Andy McCarthy at The Corner:

The last time I was on the show a few weeks ago, Sean had just announced that his new book, Conservative Victory, would soon be released. With his platform he could have made a ton of money on it. But in a tradition we should laud here at NR, he’s in it to make a point, not a profit, so he insisted that it be put out in paperback at a modest price so that he could get the message out. As K-Lo points out, he and his wife give goo-gobs of money to our troops and, especially, our fallen heroes. Why do you know that? Not because of Sean. His friends feel it’s important to defend him against a libel.  If Sean had his way, he’d keep giving his time, his money, and his energy without anyone knowing the details. He’s from a long lost tradition in which doing the right thing for America is the least we can do, not something we expect a medal for.

It’s a ritual among the millions of Hannity fans that when they call in to Sean’s radio show, they say, “You’re a great American.” The reason the ritual got started — and the reason it’s not stale — is that he really is a great American. It’s a bad sign of the times that anyone should feel compelled to make such an obvious case, but, like K-Lo, I’m proud to make it.

Michelle Malkin:

My Fox News colleague and friend Sean Hannity has devoted countless hours helping the Freedom Alliance — which has a four-star rating from Charity Navigator – raise money for the dependent children of American soldiers, sailors, airmen and Marines who have been killed or permanently disabled in the line of duty. The charity funds scholarships to students who have lost a parent on the battlefield in Persian Gulf War, the 1983 terrorist bombing of the Marine Corps barracks in Beirut, Lebanon, and terrorist attacks on the USS Cole and the Pentagon. Sean has hosted Freedom Concerts across the country and helped raise millions for troops and their families


Indeed, I’ve known her a long time, linked her work and praised her reporting over the years, and once made the mistake of sympathizing with one of her old gripes about Sean. She has accused me (and everyone else on the planet) of stealing her work, hating Jews, and being less intelligent, less brave, and less successful than she is. Some very vindictive people will never be happy and have made it their life’s mission to drag the world down with them. It is very, very sad.

And one more thing: Does David Frum realize what an ass he made of himself?

Frum responds to Malkin:

Michelle’s defense of Sean Hannity consists of three points:

1) An invocation of the heroism of the slain soldiers who have received citations from the Freedom Alliance. (Which proves nothing about the charity.)

2) The Freedom Alliance’s own press release. (Which is assertion but not proof.)

and 3) The reporting done by the FrumForum website! Malkin mentions the names of the reporters, but not, ahem, the name of the place at which the work was published. (Voila.)

Michelle Malkin might pause to consider the irony that those of us who do not stand up and salute at the mention of Sean Hannity’s name were the people who did the work that rebutted the allegations against him.

And then, as a matter of manners: If you’re going to rely on other people’s work, don’t insult them for doing it.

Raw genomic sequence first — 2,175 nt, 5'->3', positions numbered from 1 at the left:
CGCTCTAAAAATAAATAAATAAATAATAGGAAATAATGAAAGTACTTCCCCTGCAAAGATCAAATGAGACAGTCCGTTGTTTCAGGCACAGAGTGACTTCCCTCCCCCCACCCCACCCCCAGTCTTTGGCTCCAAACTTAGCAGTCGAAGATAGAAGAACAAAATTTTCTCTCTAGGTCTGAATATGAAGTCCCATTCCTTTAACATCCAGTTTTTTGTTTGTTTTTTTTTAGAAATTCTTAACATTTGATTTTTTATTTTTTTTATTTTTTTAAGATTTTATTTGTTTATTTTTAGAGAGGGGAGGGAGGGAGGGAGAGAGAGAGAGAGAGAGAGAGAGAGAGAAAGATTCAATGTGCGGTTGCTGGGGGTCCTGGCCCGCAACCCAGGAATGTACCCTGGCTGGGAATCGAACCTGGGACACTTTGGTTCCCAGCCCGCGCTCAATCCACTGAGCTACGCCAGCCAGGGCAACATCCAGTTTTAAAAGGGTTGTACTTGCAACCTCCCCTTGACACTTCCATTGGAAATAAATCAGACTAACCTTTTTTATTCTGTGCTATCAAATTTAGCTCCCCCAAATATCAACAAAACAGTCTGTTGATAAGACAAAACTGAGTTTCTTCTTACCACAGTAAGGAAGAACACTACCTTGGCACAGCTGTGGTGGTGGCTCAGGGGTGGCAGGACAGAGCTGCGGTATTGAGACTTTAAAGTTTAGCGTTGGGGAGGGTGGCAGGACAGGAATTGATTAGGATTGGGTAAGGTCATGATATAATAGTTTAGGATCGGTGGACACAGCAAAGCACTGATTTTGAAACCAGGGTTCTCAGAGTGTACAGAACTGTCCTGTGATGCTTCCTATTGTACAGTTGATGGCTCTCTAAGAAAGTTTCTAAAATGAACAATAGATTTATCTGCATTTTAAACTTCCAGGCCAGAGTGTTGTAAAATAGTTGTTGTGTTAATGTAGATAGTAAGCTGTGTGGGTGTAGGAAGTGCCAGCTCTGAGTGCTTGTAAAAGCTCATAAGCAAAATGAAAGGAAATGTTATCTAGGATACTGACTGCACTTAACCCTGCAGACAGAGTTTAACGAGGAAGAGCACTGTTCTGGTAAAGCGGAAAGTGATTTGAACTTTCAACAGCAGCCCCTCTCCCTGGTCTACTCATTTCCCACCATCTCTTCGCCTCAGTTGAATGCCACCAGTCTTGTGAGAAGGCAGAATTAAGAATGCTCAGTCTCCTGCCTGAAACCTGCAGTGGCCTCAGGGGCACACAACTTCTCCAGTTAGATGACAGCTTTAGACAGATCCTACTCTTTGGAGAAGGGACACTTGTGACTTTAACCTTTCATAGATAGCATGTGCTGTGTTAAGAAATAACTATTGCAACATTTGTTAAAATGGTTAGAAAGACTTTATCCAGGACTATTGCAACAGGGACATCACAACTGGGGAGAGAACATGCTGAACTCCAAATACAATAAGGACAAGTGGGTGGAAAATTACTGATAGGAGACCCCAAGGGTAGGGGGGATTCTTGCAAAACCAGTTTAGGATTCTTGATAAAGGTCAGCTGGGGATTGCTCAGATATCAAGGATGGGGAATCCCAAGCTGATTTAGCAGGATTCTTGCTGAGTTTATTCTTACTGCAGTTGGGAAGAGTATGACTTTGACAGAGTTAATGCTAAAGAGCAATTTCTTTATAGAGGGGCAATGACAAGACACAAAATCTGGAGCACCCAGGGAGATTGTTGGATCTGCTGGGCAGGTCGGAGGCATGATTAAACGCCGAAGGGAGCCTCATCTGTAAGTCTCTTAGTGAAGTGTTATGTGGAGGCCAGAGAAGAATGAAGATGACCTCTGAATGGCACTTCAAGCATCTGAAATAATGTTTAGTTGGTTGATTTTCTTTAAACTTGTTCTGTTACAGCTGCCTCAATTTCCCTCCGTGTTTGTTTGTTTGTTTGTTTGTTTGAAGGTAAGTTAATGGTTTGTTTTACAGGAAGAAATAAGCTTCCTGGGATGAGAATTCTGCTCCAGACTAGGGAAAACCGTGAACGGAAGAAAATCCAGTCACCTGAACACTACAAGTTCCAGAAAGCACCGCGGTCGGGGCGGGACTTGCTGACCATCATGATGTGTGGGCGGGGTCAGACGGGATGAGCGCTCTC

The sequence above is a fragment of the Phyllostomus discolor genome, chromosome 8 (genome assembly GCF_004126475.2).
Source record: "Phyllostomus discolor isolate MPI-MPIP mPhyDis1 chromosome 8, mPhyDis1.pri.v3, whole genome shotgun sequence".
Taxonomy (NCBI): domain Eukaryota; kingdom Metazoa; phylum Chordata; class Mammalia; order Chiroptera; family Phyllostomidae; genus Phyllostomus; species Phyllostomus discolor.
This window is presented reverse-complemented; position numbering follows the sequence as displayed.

John Guardiano at FrumForum on Frum:

So first try and trash a man’s character and reputation without knowing all the facts. Then when the facts prove you wrong, admit this, but claim that it somehow proves your journalistic virtue. And then proceed to gratuitously dump on the charitable efforts of your target — despite his manifest innocence!

Needless to say, this is neither gracious nor classy; and it doesn’t correspond with the David Frum that I know, like and admire.

To be sure, there is nothing wrong with hard-hitting criticism of your political friends and allies. I myself, in fact, am often quite critical of many conservatives, including John McCain, Robert Spencer, and Ralph Peters.

What’s more, I have defended David, publicly and in print, for his criticism of Mark Levin and Rush Limbaugh.

But you attack a person’s ideas and policies, not the man himself. And you limit your criticism to what is known and truthful, not what is unknown and possibly false.

That’s why Dan Rather’s stories about Bush’s alleged National Guard failures were enough to drive Rather from journalism. Rather, you will recall, had made allegations on air that his reporting simply couldn’t support or back up. Rather charged Bush with being AWOL for much of his required National Guard service.

It would have been a great and legitimate story had Rather been able to prove it, but he could not. Rather’s reporting was flawed and inadequate. But rather than admit error, Rather forced the issue and thus committed an act of journalistic malpractice.

David Frum has not committed journalistic malpractice. In fact, quite the opposite: he committed today an important and civic-minded act of journalism; and for that he and Tim Mak are to be commended. Both gentlemen, after all, devoted themselves to ascertaining the truth or falsehood of Schlussel’s serious allegations against Sean Hannity.

But David never should have published these allegations in the first place unless and until he knew they were true or false and could say so with a reasonable degree of certainty!

David failed that test today; and, in so doing, he failed himself, journalism, and the conservative movement. Even worse, David initially helped smear a man who, so far as we can tell, has done absolutely nothing wrong other than try and raise money for severely wounded war veterans and their families.